In 1958, the invention of a simple computer program, Tennis for Two, ushered in a new form of entertainment built around interactivity. From the gaming arcades of the 1980’s to virtual-reality today, improvements in computing power, and wider availability have made computer games a global industry. Initially the realm of hobbyists and enthusiasts, today gaming is an activity enjoyed by many different people, and although the common conception of a gamer is a teenage boy, gaming nowadays popular among adults, in recent years especially among women. This is partly due to the proliferation of smartphones and the growth of mobile gaming, which accounted for 51% of the industry revenue in 2018. Although the industry is centred around tech hubs in developed countries like the US, Canada, Japan, and the UK, it is not limited to these places, as local companies in other countries are able to develop games of a similar standard, both for their local audience and the international market. Motion Miracles, a game development company based in Colombo, is one such company, that is developing Sri Lanka’s first mobile game to be released internationally.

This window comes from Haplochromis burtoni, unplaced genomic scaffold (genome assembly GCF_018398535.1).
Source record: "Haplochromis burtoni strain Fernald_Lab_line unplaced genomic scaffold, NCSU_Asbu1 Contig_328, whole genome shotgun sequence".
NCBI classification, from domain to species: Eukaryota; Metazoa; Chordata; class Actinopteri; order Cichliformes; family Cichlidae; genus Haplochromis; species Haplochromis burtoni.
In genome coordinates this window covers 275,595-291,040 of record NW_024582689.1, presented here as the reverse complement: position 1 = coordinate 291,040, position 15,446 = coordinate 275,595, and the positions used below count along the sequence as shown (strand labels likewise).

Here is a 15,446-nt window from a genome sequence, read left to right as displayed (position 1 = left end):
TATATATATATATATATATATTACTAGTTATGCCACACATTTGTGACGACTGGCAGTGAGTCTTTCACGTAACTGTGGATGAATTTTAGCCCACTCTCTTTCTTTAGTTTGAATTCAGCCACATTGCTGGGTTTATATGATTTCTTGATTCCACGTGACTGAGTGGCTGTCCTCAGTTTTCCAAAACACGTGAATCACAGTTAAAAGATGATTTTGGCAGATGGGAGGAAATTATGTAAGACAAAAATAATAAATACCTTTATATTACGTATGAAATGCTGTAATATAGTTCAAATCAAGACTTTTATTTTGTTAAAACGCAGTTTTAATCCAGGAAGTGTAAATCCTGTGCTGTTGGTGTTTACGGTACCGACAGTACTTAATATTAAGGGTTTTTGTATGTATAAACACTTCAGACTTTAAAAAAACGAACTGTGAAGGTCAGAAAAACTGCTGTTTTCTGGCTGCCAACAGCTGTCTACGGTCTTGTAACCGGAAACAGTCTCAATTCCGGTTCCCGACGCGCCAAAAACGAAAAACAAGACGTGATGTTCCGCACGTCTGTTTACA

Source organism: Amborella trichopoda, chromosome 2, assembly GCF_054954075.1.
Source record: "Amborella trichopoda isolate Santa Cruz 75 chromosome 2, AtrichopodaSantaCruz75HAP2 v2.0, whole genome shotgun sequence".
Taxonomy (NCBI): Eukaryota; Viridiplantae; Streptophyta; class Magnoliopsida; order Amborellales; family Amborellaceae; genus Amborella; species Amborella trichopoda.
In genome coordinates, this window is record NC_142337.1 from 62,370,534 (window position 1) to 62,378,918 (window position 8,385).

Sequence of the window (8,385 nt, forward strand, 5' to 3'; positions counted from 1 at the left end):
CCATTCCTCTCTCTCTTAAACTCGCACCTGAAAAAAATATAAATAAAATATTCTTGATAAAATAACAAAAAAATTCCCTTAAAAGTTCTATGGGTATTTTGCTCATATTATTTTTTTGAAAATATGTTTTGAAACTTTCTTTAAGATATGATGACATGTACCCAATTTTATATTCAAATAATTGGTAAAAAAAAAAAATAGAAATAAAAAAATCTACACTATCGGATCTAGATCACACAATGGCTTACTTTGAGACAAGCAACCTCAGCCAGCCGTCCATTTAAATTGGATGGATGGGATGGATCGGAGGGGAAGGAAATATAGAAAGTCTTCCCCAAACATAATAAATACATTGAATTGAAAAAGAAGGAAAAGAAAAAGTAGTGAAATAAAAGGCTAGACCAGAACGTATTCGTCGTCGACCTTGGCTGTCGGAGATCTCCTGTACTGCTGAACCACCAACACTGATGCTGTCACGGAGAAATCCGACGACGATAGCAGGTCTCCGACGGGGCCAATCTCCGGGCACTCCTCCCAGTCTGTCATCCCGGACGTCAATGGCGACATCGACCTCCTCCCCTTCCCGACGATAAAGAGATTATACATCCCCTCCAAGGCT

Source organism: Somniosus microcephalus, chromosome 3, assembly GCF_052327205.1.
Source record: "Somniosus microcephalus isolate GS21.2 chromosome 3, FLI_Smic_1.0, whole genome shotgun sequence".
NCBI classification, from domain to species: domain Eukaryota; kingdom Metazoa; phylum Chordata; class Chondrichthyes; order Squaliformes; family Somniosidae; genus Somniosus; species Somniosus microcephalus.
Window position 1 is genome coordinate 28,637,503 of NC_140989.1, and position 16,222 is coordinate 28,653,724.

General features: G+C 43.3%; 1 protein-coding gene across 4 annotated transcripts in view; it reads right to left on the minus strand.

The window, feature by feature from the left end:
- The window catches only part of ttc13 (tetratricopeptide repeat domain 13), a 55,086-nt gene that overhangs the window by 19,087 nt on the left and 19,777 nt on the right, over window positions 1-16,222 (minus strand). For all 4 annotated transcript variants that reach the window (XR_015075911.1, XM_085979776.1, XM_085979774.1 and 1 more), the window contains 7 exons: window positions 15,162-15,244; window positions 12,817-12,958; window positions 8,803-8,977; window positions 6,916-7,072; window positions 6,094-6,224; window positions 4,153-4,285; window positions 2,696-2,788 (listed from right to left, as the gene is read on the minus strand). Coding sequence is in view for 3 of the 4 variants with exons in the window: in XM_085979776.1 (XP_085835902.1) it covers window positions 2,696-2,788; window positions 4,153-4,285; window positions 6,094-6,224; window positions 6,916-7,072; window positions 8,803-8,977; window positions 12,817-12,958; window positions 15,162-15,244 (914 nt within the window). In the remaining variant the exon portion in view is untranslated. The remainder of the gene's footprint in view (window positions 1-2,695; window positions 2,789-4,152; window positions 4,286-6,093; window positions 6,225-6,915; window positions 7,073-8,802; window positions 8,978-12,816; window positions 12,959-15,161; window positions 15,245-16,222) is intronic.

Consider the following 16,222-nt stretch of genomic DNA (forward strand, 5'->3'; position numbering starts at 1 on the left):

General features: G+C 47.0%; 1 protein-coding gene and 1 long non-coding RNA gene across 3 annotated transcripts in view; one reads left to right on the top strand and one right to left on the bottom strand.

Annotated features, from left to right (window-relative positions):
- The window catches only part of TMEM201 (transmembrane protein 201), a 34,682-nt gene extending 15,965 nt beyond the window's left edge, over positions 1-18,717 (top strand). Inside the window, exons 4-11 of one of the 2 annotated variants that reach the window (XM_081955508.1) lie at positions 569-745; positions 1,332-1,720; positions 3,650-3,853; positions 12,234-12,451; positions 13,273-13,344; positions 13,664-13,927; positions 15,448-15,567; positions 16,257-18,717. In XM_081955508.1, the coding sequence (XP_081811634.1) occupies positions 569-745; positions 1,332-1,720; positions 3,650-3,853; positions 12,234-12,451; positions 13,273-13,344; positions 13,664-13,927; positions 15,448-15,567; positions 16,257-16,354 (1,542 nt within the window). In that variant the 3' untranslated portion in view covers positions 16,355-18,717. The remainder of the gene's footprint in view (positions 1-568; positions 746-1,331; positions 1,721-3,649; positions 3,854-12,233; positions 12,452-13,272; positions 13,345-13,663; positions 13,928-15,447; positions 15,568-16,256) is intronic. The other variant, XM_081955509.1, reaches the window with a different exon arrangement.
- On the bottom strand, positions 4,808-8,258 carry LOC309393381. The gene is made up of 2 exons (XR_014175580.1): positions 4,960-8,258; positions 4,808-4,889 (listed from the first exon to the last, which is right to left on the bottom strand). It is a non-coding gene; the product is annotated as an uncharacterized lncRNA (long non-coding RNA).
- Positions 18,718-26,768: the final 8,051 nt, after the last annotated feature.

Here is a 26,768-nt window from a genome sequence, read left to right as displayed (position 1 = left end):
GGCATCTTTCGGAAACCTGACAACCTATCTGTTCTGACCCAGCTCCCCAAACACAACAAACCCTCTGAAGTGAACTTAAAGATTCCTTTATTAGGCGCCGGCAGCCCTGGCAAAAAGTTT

“You can make a game anywhere, and sell it everywhere,” said Shanil Wijesinghe, the creative-director of Motion Miracles, summing up the blessing and curse of the international video game market. Wijesinghe describes the tech world, and the games industry within it, as “flat,” meaning that tech developments across the world compete on the same playing field. Companies of all sizes and from far corners of the world have access to the same international market, providing much potential for growth. However, this also raises the bar, and companies have to be competitive to match the global standard and remain relevant.